Light pollution affects many metropolitan regions worldwide, and Singapore green building technology developer, Green Building Group (Green Building), took a novel approach to help address the issue. Green Building leveraged Digital Prototyping tools from Autodesk to develop new light-emitting glass that reduces glare.
The Light Emitting Surface (LES) technology is a non-heat emitting and non-glare polymer light source that provides lighting while cutting out infrared and ultraviolet rays — a key differentiator shared by no other lighting solution, including LED technology. Green Building compares LES technology to “moonlight,” while other existing light sources are closer to sunlight and can add to light pollution.
Green Building used Autodesk Inventor software as part of Autodesk Product Design Suite, among other Autodesk tools, to develop LES technology. For its innovative work, Green Building is being recognized as the Autodesk Inventing the Future recipient for October.
Autodesk seeks Inventing the Future candidates each month from its Manufacturing customer base through a brief Q&A interview on a company or individual addressing their business, products and inventive spirit. Here is what Philip Kwang, Managing Director of Green Building, had to say about LES technology and the company’s experiences leveraging Autodesk software:
Autodesk: What does your company develop, and why is it important for the world?
Kwang: Green Building’s focus is on driving excellence in façade engineering for Singapore’s building industry. Our goal is to develop cost-effective, energy-efficient solutions. The company has acquired deep expertise in the field of sustainable façade engineering.
Currently, the industry lighting standard is characterized by the use LED solutions. The rise in Singapore’s construction industry also means that more iconic landmarks will be built in a short space of time, with the possibility of increased light pollution. To alleviate light pollution in Singapore, Green Building developed the world’s first light emitting glass, a functional, ultra-thin lighting technology known as Light Emitting Surface (LES). With its flexibility, low energy processing and long lifespan, LES presents a far more sustainable, versatile and cost-effective lighting solution without adding to light pollution.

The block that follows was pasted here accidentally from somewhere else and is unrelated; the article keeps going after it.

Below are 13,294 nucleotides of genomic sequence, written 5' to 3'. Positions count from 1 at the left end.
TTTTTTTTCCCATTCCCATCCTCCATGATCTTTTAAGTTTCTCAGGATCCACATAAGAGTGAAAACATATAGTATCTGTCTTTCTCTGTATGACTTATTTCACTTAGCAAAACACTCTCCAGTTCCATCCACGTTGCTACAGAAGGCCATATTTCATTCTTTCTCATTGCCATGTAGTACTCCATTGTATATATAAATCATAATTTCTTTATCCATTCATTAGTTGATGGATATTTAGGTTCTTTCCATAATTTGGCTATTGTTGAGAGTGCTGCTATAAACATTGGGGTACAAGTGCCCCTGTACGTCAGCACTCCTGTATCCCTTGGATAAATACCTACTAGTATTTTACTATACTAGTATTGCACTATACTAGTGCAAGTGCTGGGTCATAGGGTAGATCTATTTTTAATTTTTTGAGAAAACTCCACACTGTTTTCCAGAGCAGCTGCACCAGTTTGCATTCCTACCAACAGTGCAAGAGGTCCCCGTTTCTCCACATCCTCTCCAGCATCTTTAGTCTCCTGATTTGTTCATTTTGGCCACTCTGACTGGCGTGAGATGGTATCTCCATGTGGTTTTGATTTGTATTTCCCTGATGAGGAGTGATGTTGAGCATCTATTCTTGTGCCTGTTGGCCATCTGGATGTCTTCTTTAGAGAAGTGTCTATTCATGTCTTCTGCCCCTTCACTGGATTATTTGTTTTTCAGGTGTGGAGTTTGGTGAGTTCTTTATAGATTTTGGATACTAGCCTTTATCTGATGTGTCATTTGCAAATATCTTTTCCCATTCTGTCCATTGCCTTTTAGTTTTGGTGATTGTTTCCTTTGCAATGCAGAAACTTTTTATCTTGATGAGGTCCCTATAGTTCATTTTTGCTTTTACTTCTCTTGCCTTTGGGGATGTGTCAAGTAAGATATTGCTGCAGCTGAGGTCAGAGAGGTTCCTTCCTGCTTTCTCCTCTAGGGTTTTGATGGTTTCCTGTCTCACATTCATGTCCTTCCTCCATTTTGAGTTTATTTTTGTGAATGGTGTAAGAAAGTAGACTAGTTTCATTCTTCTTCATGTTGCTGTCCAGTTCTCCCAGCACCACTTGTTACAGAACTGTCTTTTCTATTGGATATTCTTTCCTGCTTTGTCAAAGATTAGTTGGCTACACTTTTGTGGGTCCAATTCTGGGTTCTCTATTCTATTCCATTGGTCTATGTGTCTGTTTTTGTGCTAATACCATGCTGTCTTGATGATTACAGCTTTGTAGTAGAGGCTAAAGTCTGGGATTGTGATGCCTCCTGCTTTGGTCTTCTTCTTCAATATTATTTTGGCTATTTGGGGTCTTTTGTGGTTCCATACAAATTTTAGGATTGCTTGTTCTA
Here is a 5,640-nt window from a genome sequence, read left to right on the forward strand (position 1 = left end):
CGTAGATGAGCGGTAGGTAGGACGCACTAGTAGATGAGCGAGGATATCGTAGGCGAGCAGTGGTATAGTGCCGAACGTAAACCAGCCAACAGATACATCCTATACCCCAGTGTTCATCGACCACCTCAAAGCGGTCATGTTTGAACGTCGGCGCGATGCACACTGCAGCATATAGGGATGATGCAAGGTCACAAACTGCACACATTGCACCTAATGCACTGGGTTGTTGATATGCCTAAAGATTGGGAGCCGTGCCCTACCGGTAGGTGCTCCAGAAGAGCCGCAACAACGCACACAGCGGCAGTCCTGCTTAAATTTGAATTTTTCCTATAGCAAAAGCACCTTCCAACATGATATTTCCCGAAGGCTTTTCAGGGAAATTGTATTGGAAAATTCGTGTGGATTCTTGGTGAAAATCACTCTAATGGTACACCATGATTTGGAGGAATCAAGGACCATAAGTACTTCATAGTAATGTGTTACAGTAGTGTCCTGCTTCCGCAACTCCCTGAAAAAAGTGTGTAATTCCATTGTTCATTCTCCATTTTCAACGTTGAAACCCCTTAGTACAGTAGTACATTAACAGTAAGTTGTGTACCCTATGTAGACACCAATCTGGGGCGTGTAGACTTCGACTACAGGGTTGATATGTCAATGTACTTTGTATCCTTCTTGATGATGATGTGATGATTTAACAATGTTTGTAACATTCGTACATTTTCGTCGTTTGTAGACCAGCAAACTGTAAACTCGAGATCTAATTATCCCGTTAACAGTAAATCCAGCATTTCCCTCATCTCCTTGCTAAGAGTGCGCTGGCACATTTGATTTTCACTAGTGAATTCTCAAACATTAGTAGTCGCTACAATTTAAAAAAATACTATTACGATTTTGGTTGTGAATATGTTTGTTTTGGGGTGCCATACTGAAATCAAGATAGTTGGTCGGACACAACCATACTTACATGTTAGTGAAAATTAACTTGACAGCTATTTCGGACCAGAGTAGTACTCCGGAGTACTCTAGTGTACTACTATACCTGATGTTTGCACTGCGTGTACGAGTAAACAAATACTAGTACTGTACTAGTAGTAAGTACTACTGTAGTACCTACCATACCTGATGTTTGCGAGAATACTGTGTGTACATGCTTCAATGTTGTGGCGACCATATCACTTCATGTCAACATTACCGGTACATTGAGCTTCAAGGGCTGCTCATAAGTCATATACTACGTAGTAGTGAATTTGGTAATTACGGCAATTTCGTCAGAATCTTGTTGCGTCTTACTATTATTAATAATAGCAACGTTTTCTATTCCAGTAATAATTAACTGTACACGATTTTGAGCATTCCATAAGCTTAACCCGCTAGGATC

Autodesk: How has adopting technology helped your business evolve?
Kwang: I have been in the façade industry for more than 20 years and have always been closer to the hardware side of business. When I started working on the concept for LES, I was amazed to witness the profound impact software could have on my design, prototype and end product.
As members of the Autodesk Cleantech Partner Program,we gained access to Autodesk’s advanced design software that helped further our business goals to innovate faster. In this case, Autodesk Inventor software was the key to addressing industry skepticism and positioning LES as a commercially viable solution.
Autodesk Inventor also facilitated the development of 3D printed prototypes as opposed to a traditional mold-based prototype. This shortened the manufacturing time from a few months to a day and also brought down the manufacturing costs from thousands of dollars to less than a hundred. Additionally, the team was able to develop the LES technology and complete the product design phase in three months.
Autodesk: What Autodesk software do you use and why?
In the last decade, there haven’t been any innovative developments or changes in the façade industry. When we thought of LES, we reached out to Autodesk since we are longtime users of Autodesk AutoCAD and Autodesk Revit software.
Prior knowledge of AutoCAD helped while learning to use Autodesk Inventor. Green Building engineers just took 15 to 20 minutes to learn how to use Inventor software, as the interface was quite intuitive.
The team could quickly gauge the impact of LES versus other lighting systems in terms of energy consumption and light and heat emissions. They could also simulate a real-world environment, illustrating the impact of LES against a variety of situational factors in an aesthetically striking way.
Autodesk: How do you see your business five years from now? In 10 years.
Kwang: We believe LES will be a big game changer in the façade industry. It is poised to go mainstream and help drive the glass industry. People have started asking—why can’t glass light up? Developing LES was an innovative feat that Autodesk helped us achieve and go to market with it more quickly and efficiently.
Autodesk: What does being an innovator mean to you? [You fill in blank with your occupation.]
Kwang: Being a façade design consultant and innovator means being driven by passion to bring value to the industry!
Do you think you have what it takes to be recognized by Autodesk for Inventing the Future? If so, send in your submission to firstname.lastname@example.org.